Mader v. Experian Info. Sols., Inc., 56 F.4th 264 (2d Cir. 2023)
The following is a case update written by the Hon. Meredith Jury (U.S. Bankruptcy Judge, C.D. CA., Ret.), analyzing a recent decision of interest:
The Second Circuit Court of Appeals (the Court) held that when the question of whether student debt has been discharged in a prior bankruptcy is subject to a legal, not factual, dispute, a credit reporting agency that shows the debt as outstanding and past due on a credit report is not in violation of 15 U.S.C. § 1681e(b) of the Fair Credit Reporting Act (“FCRA). Mader v. Experian Info. Sols., Inc., 56 F.4th 264 (2d Cir. 2023).
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In 2008, Michael Mader took out an $18,000 educational loan from Sallie Mae, Inc., a private, for-profit corporation, to attend a seminary in Florida. Sallie Mae issued the private loan under its “Excel Grad” loan program. Sallie Mae’s student loan portfolio was later assigned to Navient Solutions, LLC. In 2012, Mader filed a chapter 7 bankruptcy in the Southern District of New York, listing the Excel Grad loan on his schedules. The bankruptcy court issued a standard discharge in 2013, releasing Mader from “all dischargeable debt.” Neither Navient nor Mader treated the Excel Grad loan as discharged, executing a loan modification agreement under which Mader made payments between 2013 and 2017. This agreement and payments were communicated to Experian Information Solutions (Experian), a credit reporting agency, which reflected the debt on a 2019 credit report as outstanding with a past-due balance.
In April 2019, Mader filed an action against Experian in the district court under FCRA, alleging a violation of 15 U.S.C. § 1681e(b), which requires reporting agencies to “follow reasonable procedures to assure maximum possible accuracy of the information” in a consumer credit report. Experian moved for summary judgment, asserting in conclusionary fashion that his loan was not dischargeable in bankruptcy because the promissory note was issued under a program “that includes Stafford Loans and other loans and which is funded in part by non-profit organizations, including governmental units.” Experian relied on an employee declaration saying much the same. Mader opposed by submitting a 2014 investor prospectus from Navient which described the Excel Grad loan program as privately funded. The district court concluded that the loan was nondischargeable and granted judgment for Experian. Mader appealed to the Court, which affirmed but did so on alternative grounds.
Mader asserted that the district court had erred in concluding that a private loan was nondischargeable under 11 U.S.C. § 523(a)(8). The Court acknowledged that if the inquiry turned on whether the loan was discharged, the district court would have erred because Mader demonstrated a factual dispute regarding the funding of the loan, which would prevent summary judgment. However, the Court found that the district court’s inquiry on the issue of dischargeability was misplaced. The question on appeal instead turned on whether the kind of inaccuracy alleged by Mader was cognizable under the FCRA. It held that it was not.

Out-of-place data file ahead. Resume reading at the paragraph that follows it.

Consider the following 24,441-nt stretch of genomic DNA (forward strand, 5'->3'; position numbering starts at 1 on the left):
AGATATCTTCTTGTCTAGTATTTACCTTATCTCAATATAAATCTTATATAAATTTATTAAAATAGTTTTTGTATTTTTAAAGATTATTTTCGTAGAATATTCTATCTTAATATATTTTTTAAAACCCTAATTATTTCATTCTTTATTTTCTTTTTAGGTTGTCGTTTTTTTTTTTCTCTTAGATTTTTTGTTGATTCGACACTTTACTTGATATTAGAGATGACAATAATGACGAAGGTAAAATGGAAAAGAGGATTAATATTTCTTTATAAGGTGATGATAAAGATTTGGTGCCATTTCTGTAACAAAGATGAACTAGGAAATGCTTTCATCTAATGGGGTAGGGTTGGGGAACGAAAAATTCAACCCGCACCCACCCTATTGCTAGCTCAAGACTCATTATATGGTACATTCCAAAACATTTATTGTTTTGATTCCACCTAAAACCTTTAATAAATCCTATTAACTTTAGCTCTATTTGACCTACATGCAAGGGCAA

To determine whether Mader’s loan was discharged required an interpretation of § 523(a)(8)(A)(i), specifically the clause “made under any program funded in whole or in part by” the government or a non-profit. The Court noted that the answer to this question regarding Navient loans was in dispute under its own recent caselaw and the district court’s conclusion might be deemed erroneous under that authority. However, the Court found the current caselaw controversy inapplicable, because the inquiry instead should be whether Experian followed reasonable procedures to assure accuracy of its reporting, not whether the debt was discharged as a matter of law. The Court ruled that the inaccuracy that Mader alleged did not meet the dictionary definition of “accuracy,” which focuses on objectively and readily verifiable information. Here, whether the debt was discharged could not be determined by objectively verifiable facts, but rather turned on “legal reasoning”. As noted, the application of this legal reasoning has led to differing court decisions regarding the dischargeability of Navient loans.
The accuracy which FCRA requires pertains to factual matters; only factual inaccuracies are actionable. The court observed that every other circuit has ruled that “inaccuracies that turn on legal disputes are not cognizable under the FCRA.” The Court reached that same conclusion, ruling that the potential legal inaccuracy asserted by Mader was not actionable.
With this decision, the Second Circuit joins the First, Seventh, Ninth, and Tenth in holding that credit reporting agencies are not required to resolve legal disputes to comply with the “reasonable procedures” requirements of the FRCA. If the facts reported are objectively verifiable, then the agencies have met their duties. In the insolvency community, those following the student loan dischargeability issues are aware that whether Navient loans were funded by non-profits and therefore nondischargeable under § 523(a)(8)(A)(i) is a question winding its way through the appellate courts. It remains unresolved, at least universally. Without a definitive legal ruling (perhaps from the Supreme Court to end controversy), a credit reporting agency which lists a Navient student debt as due and owing is not violating the FCRA unless a factual inaccuracy can be shown.
This review was written by the Hon. Meredith Jury (U.S. Bankruptcy Judge, C.D. CA., Ret.), a member of the ad hoc group. Thomson Reuters holds the copyright to these materials and has permitted the Insolvency Law Committee to reprint them. This material may not be further transmitted without the consent of Thomson Reuters.